Schoolchildren swoop and turn like the elegant black-necked cranes, at a conservation festival held for these migratory birds in Bhutan's Phobhijka Valley.
The Bhutanese people have a refined aesthetic sense. The architecture in Paro, the capital city, is detailed with artwork and religious inscriptions. The shop fronts, restaurants, and buildings are wooden with colorful paintings on them. The windows are particularly stunning, with embroidered panels built along the frame. The streets are spotless, with neatly manicured trees and the Himalayan peaks glistening in the background.
I observed that all the locals were wearing the same outfit- long black robes. It was easy to see that the Kingdom of Bhutan had a very clear understanding of discipline. Everyone followed the national dress code and was conscious about their natural environment. I learned that the King and the Prime Minister of Bhutan had a distinct vision for their country. They did not focus on Bhutan being the richest or fastest growing nation.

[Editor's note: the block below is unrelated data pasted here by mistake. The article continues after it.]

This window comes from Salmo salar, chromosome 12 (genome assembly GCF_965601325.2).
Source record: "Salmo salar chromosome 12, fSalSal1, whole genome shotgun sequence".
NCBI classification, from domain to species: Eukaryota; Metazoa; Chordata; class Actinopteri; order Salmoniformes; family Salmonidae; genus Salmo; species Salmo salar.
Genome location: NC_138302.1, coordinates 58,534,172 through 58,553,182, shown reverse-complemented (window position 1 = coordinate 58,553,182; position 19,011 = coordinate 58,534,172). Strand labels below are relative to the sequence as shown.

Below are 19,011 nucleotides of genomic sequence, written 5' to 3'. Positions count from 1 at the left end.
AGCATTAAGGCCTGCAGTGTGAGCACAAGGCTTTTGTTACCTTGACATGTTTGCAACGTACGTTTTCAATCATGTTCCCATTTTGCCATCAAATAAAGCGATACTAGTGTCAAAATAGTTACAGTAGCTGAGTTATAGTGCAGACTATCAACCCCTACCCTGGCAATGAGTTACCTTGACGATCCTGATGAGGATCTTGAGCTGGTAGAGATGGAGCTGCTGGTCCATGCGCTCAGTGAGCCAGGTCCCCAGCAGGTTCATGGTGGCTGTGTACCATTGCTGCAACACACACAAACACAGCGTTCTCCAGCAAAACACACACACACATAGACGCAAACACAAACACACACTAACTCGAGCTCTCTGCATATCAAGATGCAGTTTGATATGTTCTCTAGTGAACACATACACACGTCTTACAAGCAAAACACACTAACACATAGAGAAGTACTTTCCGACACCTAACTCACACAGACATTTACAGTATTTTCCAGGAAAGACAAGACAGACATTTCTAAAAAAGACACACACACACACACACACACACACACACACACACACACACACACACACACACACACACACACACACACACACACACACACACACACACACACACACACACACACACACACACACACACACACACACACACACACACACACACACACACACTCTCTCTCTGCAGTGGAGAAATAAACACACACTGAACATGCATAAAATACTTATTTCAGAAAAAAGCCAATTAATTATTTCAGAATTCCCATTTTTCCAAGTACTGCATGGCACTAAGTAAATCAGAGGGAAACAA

Everyone follows the national dress code and is conscious about their natural environment. I learned that the King and the Prime Minister of Bhutan had a distinct vision for their country. They did not focus on Bhutan being the richest or fastest growing nation. Instead, they wanted Bhutan to be the cleanest in terms of the environment, people’s thoughts and intellectual aspirations. There is a law which states that at all times 90% of Bhutan has to be a forested area while 10% is urbanized.
No animals are slaughtered in Bhutan and all meat products are imported from other countries. Tourists can only access the interior parts of the country with official Government guides. While these may seem like a stringent set of rules, I discovered that without them, Bhutan would be different. Moreover, there was no compulsion for the locals to obey the rules. What took me by surprise is that people were naturally inclined to follow these rules and make a collective effort towards protecting their environment. Perhaps this is why it is frequently said that Bhutan has the highest gross domestic happiness.
By Shantanu Moitra | Photography: Dhritiman Mukherjee